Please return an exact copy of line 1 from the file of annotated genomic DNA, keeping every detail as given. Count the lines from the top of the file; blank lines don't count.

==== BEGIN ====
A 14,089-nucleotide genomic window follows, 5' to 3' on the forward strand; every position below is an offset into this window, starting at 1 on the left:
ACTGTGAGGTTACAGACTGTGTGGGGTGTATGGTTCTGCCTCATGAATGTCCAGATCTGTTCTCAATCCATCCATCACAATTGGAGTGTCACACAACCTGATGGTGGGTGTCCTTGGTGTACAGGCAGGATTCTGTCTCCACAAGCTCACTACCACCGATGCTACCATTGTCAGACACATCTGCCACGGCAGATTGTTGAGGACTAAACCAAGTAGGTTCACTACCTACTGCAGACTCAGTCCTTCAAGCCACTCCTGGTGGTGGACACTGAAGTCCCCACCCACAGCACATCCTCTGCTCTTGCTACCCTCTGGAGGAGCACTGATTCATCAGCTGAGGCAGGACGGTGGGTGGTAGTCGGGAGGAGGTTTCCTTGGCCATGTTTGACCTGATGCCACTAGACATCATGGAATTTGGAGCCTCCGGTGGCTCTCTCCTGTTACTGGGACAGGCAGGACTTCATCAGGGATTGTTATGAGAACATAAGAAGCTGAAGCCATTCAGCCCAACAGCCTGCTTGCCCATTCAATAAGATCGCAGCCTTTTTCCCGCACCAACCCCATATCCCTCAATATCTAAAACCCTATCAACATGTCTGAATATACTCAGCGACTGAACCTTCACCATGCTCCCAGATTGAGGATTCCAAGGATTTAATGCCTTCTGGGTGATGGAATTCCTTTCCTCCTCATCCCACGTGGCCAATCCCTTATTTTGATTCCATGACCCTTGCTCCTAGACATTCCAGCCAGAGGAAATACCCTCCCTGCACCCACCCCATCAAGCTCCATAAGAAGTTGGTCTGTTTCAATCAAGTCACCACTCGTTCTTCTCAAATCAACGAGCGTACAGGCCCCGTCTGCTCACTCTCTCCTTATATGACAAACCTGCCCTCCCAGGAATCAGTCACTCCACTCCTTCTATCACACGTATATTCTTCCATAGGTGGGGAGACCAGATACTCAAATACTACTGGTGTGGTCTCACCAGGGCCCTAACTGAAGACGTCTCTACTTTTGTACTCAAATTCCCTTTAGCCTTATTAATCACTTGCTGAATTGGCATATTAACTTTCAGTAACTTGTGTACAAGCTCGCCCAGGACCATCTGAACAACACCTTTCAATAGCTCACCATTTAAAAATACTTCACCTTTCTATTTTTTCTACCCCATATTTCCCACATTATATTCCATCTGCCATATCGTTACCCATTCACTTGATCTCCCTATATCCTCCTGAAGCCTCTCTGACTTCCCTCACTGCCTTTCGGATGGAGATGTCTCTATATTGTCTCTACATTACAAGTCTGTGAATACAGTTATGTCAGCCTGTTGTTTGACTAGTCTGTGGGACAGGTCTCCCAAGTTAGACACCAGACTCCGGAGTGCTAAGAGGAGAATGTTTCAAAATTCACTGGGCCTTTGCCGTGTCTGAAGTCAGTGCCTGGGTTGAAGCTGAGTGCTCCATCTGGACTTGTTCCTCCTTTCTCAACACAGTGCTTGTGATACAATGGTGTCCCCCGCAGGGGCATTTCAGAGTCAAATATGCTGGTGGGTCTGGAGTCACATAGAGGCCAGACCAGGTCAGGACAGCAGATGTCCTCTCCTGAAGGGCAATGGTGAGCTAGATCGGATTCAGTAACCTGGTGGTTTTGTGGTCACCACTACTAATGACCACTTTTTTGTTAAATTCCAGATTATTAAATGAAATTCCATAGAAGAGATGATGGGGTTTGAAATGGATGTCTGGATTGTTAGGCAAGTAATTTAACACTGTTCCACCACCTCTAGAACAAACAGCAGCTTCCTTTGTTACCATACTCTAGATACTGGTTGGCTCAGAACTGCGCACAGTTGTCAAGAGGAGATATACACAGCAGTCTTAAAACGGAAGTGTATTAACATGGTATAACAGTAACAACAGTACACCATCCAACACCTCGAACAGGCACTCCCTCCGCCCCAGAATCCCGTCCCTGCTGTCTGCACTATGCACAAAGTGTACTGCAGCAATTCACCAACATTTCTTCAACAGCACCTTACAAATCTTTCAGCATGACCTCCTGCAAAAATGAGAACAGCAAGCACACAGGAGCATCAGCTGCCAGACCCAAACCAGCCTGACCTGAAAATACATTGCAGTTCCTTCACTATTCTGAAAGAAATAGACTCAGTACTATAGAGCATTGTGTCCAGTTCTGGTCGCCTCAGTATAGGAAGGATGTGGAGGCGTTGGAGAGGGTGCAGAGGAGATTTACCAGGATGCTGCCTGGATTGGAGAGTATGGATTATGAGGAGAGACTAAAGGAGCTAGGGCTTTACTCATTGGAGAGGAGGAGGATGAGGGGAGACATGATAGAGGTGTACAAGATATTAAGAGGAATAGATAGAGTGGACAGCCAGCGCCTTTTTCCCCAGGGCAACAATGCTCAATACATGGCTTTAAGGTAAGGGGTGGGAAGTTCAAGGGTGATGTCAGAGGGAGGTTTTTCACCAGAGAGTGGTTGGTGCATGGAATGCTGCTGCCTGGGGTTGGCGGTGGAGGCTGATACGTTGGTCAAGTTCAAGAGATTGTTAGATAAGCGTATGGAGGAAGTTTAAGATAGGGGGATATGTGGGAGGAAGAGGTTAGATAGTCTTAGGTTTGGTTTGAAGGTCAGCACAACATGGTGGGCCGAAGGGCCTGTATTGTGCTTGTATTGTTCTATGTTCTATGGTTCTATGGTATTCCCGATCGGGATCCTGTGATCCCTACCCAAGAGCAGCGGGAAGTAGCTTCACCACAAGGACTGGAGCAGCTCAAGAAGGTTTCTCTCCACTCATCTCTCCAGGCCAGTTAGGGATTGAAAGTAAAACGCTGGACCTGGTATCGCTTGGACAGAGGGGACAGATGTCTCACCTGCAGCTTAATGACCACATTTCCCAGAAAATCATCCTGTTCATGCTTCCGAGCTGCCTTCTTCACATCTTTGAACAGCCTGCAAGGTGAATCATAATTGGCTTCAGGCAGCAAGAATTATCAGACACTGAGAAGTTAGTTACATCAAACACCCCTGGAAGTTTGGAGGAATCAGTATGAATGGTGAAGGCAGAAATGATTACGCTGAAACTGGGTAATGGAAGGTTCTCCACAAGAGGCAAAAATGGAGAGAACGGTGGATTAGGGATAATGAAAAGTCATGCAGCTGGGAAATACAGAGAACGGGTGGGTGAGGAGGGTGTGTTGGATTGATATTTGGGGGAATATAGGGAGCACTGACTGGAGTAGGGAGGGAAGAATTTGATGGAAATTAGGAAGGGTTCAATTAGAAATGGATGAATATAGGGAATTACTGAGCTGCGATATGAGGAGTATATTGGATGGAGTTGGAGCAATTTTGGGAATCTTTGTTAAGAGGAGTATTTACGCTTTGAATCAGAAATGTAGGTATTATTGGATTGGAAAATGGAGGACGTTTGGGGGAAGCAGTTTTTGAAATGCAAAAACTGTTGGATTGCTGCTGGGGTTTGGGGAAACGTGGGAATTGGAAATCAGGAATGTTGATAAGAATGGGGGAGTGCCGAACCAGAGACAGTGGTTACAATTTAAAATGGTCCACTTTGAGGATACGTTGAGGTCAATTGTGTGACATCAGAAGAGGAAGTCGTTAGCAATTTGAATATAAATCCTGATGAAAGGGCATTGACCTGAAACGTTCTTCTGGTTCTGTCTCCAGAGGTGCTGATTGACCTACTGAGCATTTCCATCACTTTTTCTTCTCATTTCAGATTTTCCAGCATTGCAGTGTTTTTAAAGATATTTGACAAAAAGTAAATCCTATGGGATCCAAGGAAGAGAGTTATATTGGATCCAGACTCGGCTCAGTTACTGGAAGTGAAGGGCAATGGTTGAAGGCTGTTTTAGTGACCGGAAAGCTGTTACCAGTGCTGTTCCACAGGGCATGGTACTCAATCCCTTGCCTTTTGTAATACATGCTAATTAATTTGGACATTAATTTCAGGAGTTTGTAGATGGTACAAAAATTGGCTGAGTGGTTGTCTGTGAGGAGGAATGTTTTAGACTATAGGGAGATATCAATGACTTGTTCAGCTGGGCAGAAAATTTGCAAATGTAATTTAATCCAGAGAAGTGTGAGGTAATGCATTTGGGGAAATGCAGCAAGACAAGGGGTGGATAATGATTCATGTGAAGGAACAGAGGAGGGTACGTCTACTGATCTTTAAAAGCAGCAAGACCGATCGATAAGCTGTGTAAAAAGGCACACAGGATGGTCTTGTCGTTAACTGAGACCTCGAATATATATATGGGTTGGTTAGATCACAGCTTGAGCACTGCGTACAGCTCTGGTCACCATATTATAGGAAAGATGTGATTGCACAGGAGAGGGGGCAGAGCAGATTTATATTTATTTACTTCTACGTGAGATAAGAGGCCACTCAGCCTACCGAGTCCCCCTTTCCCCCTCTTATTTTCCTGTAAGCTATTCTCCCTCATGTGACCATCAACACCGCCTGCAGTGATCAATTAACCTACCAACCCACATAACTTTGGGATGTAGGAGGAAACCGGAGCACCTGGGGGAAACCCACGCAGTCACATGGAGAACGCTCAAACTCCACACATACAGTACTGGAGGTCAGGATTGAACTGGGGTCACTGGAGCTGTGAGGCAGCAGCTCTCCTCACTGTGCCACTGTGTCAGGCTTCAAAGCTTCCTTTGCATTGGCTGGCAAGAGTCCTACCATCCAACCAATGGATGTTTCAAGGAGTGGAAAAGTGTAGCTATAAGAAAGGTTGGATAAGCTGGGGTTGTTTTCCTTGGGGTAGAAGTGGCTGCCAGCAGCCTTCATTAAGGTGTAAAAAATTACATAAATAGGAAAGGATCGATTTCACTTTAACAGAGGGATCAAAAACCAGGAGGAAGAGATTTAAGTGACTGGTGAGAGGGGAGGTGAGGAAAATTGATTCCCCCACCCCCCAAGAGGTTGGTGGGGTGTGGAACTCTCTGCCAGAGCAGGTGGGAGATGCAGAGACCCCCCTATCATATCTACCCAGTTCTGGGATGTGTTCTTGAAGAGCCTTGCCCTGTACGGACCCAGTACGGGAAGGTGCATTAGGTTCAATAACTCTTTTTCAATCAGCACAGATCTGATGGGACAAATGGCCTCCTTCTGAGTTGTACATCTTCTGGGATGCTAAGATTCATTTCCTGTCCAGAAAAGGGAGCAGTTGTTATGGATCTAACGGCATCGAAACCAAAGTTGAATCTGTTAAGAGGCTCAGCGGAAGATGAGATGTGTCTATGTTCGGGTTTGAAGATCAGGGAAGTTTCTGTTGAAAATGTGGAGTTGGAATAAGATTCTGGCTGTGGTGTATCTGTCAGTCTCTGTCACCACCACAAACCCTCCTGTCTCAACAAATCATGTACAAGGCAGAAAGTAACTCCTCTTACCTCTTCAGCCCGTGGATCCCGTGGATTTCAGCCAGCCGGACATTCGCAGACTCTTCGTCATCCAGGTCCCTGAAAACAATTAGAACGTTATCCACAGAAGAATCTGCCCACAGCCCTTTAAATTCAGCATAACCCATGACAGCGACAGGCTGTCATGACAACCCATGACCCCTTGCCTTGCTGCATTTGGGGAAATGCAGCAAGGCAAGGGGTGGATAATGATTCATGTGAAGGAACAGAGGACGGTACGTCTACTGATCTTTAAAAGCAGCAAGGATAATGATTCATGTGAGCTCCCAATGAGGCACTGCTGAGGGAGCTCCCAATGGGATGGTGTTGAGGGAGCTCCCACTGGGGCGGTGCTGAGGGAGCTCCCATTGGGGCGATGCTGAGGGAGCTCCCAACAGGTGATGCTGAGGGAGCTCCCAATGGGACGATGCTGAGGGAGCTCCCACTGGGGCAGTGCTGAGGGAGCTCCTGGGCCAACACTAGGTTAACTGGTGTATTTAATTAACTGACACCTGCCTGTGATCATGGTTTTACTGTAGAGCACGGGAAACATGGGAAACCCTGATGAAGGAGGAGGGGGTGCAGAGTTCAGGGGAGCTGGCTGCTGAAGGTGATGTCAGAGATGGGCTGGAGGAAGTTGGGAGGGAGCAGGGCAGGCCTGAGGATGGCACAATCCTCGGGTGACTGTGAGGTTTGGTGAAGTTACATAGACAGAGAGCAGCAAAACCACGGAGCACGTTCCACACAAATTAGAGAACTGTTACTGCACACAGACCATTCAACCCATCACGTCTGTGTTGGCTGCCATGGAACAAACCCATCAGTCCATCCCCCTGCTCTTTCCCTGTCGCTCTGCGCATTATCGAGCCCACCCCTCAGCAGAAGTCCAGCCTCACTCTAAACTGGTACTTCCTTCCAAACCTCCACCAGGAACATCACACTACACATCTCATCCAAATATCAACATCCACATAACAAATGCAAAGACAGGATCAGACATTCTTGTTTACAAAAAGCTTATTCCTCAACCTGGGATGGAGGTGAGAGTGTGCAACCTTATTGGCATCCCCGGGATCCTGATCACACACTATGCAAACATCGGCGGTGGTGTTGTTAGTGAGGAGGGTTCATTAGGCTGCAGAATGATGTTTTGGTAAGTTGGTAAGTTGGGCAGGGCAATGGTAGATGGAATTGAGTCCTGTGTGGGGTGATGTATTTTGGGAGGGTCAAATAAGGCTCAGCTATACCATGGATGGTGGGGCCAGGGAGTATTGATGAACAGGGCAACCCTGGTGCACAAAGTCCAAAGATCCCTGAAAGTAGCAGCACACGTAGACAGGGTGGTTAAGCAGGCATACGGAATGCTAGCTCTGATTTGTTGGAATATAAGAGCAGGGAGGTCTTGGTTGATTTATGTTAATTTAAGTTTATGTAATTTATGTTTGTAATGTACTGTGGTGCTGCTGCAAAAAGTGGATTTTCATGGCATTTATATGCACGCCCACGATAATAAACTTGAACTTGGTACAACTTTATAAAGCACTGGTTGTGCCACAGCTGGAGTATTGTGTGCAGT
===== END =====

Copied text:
A 14,089-nucleotide genomic window follows, 5' to 3' on the forward strand; every position below is an offset into this window, starting at 1 on the left: